Matthew Ladner

New study confirms charter schools benefit disadvantaged students

Posted on October 05, 2009 | Author: Matthew Ladner
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A new random assignment study on charter school achievement found significantly higher academic gains for students attending charter schools.
 
The study, conducted by Stanford economist Caroline Hoxby, examined test results for students in New York, and compared the academic gains of those students who win a lottery to attend charter schools to those students who lose the lottery and remain in traditional schools.

The Wall Street Journal reports:

Among students who had spent their academic careers in charter schools, the average eighth grader in Ms. Hoxby's study had a state mathematics test score of 680, compared with 650 for those in traditional schools. The tests are generally scored on a roughly 500 to 800 scale, with 650 representing proficiency.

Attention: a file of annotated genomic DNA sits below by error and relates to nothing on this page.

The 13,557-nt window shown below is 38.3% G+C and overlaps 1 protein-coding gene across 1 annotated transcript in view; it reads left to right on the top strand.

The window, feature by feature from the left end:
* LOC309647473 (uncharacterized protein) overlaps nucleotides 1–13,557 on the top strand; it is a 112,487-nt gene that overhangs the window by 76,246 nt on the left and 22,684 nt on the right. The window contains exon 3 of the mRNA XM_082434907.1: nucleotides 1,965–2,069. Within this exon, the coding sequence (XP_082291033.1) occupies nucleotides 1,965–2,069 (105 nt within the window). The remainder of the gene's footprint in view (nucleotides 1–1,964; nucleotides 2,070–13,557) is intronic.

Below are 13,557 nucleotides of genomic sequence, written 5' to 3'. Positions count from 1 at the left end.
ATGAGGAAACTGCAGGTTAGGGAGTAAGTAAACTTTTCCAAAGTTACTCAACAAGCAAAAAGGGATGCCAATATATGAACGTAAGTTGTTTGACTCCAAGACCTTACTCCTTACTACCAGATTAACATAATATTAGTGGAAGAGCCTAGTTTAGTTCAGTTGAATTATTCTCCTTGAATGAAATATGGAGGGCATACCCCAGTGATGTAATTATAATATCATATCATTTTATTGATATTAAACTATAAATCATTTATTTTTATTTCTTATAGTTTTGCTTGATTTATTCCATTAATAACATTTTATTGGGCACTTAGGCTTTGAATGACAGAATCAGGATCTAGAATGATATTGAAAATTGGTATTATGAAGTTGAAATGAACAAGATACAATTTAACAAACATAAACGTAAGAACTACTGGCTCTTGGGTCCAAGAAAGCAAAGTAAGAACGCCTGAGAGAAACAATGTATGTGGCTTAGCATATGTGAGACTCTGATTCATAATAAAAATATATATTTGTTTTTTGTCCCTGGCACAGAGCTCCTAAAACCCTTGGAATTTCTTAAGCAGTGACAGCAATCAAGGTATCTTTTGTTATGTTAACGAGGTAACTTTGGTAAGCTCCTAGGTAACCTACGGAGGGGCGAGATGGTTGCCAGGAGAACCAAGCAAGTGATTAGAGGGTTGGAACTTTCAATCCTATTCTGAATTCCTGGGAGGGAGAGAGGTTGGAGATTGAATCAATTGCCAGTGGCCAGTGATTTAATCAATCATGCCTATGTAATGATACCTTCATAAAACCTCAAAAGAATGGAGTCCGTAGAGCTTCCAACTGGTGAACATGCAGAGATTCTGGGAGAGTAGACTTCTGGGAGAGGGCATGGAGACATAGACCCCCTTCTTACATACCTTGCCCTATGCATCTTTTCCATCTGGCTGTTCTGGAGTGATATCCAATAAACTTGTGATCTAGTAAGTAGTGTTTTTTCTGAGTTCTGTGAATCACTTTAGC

Ms. Hoxby's study found that the charter-school students, who tend to come from poor and disadvantaged families, scored almost as well as students in the affluent Scarsdale school district in the suburbs north of the city. The English test results showed a similar pattern. The study also found students were more likely to earn a state Regents diploma, given to higher-achieving students, the longer they attended charter schools.

In Arizona the rate of new charter school openings has stalled in recent years. Other states have raced ahead by allowing universities and cities to authorize charter schools. Arizona should follow the examples of these states and encourage charter schools that provide access to high-quality education for our most vulnerable students.

Dr. Matthew Ladner is vice president for research at the Goldwater Institute.

Learn More:

Goldwater Institute: Charter Schools Dominate Scores

The New York City Charter Schools Evaluation Project: Results
 
Wall Street Journal: Charter Schools Pass Key Test in Study

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